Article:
Microsoft Buying An Upgrade Path From NT To Windows Server - InformationWeek
IoT
IoT
News
News
2/19/2003
02:27 PM
50%
50%
RELATED EVENTS
What You Need to Know about GDPR
Aug 29, 2017
GDRP is an acronym that stands for General Data Protection Regulation and it's designed to give co ...Read More>>

Microsoft Buying An Upgrade Path From NT To Windows Server

Connectix is selling virtual-machine technology to Microsoft.

Microsoft is buying virtual-machine technology from Connectix Corp., an established maker of VM products for Windows and other operating systems, as a way of making it easier for customers to migrate and consolidate Windows NT apps on the upcoming Windows Server 2003.

Terms of the deal were not disclosed.

The deal, disclosed Wednesday by Microsoft, addresses a key concern among businesses evaluating Windows Server 2003. In a recent survey of 719 business-technology professionals by InformationWeek Research, 63% indicated that application compatibility is a concern with Windows Server 2003.

Virtual-machine technology helps address compatibility issues by serving as a middleware layer between an older application--say, a custom app developed in Visual Basic for Windows NT 4--and a new operating system running on the latest Intel-based hardware. In addition to supporting application migration, VMs make it possible to consolidate multiple apps on a single server. "One of the things we're very focused on is building an attractive path to a modern operating system for our NT 4.0 installed base," says Jim Hebert, general manager in Microsoft's Windows Server product-management group.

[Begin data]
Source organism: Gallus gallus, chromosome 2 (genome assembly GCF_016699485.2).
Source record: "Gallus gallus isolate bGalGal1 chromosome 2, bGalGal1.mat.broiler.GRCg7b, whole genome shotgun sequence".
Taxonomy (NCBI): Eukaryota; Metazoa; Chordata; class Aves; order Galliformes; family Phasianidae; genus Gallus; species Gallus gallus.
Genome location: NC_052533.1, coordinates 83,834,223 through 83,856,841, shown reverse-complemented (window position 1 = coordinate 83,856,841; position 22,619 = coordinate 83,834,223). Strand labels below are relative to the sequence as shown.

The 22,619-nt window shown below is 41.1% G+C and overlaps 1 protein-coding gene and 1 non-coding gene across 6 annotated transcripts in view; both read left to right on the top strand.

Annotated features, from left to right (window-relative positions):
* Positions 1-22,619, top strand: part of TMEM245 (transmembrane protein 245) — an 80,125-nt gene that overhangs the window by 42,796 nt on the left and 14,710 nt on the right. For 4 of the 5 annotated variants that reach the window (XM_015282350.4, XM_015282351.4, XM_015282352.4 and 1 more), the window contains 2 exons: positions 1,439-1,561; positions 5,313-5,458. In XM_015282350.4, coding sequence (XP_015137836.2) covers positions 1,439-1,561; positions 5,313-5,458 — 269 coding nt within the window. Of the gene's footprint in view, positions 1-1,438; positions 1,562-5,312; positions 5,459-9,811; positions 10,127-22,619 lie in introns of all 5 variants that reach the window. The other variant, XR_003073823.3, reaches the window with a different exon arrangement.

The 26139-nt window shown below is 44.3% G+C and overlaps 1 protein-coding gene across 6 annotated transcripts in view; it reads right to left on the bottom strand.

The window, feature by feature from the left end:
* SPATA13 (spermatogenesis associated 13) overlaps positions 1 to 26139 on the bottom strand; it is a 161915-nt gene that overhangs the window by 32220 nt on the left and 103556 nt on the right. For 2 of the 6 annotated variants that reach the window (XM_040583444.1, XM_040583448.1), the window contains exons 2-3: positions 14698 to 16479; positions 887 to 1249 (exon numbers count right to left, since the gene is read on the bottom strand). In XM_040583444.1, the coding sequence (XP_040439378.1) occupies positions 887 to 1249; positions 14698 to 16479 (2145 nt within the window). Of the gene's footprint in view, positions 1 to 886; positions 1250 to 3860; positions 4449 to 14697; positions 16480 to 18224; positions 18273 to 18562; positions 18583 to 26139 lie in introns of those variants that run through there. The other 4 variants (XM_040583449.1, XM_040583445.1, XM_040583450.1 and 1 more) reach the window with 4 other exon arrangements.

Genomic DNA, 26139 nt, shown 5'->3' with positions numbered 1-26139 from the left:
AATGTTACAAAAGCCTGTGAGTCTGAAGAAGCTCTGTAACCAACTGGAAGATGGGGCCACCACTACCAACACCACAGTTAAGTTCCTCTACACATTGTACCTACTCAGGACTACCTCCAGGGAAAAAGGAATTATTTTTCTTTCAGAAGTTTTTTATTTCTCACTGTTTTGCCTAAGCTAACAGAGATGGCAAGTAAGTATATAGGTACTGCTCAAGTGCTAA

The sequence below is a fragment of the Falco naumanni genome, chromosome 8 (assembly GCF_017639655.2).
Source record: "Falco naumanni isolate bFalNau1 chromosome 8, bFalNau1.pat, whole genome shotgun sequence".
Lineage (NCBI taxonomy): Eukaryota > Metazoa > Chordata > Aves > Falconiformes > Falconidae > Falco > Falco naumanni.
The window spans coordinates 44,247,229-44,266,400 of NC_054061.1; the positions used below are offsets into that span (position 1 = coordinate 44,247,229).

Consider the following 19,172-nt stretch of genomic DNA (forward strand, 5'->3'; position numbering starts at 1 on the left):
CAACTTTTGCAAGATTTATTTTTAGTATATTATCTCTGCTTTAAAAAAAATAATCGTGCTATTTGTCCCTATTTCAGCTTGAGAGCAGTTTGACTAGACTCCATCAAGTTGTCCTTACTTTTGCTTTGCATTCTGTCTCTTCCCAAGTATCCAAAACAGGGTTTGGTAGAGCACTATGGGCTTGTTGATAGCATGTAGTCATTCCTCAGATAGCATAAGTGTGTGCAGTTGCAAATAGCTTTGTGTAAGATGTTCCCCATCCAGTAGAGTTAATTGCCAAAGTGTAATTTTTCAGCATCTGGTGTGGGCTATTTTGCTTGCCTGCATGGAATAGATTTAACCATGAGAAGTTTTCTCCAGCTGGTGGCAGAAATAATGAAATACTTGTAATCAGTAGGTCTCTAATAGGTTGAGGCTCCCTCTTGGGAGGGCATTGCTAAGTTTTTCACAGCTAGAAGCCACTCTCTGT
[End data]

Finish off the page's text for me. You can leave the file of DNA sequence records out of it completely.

Microsoft will acquire three products, along with related core engineering and support teams, from Connectix, a private company. They include a VM for running Windows apps on Apple computers, one for running multiple older Windows apps on a single Windows desktop PC, and a VM for Windows servers. Connectix revealed the latter product, which it calls Virtual Server, in September. There will be no interruption in availability of the desktop VMs; the server VM will be available from Microsoft by year's end, after extensive testing, Hebert says. Connectix execs weren't available for comment.

That presents a timing problem for any Windows NT 4 customers who might be anxious to upgrade to Window Server 2003. That's because Windows Server 2003 is scheduled for release in April, while the VM for Windows Server 2003 may not be ready until eight months later. "It certainly could be less than eight months, and we have a lot of interest in making it less," Hebert says. Next year could be an even bigger year for Windows NT migration because Microsoft has indicated that it will stop certain kinds of support for Windows NT at the end of 2004.

Virtual machines are just one way to move applications from Windows NT to Windows Server 2003. Others include recompiling apps or, on some servers, partitioning them to run on one part of the computer. VMware Inc., a Connectix competitor, earlier this week announced the ability to run a single virtual machine across multiple CPUs.

Comment  | 
Print  | 
More Insights
Comments
Newest First  |  Oldest First  |  Threaded View
How Enterprises Are Attacking the IT Security Enterprise
How Enterprises Are Attacking the IT Security Enterprise
To learn more about what organizations are doing to tackle attacks and threats we surveyed a group of 300 IT and infosec professionals to find out what their biggest IT security challenges are and what they're doing to defend against today's threats. Download the report to see what they're saying.
Register for InformationWeek Newsletters
White Papers
Current Issue
IT Strategies to Conquer the Cloud
Chances are your organization is adopting cloud computing in one way or another -- or in multiple ways. Understanding the skills you need and how cloud affects IT operations and networking will help you adapt.
Video
Slideshows
Twitter Feed
Sponsored Live Streaming Video
Everything You've Been Told About Mobility Is Wrong
Attend this video symposium with Sean Wisdom, Global Director of Mobility Solutions, and learn about how you can harness powerful new products to mobilize your business potential.
Flash Poll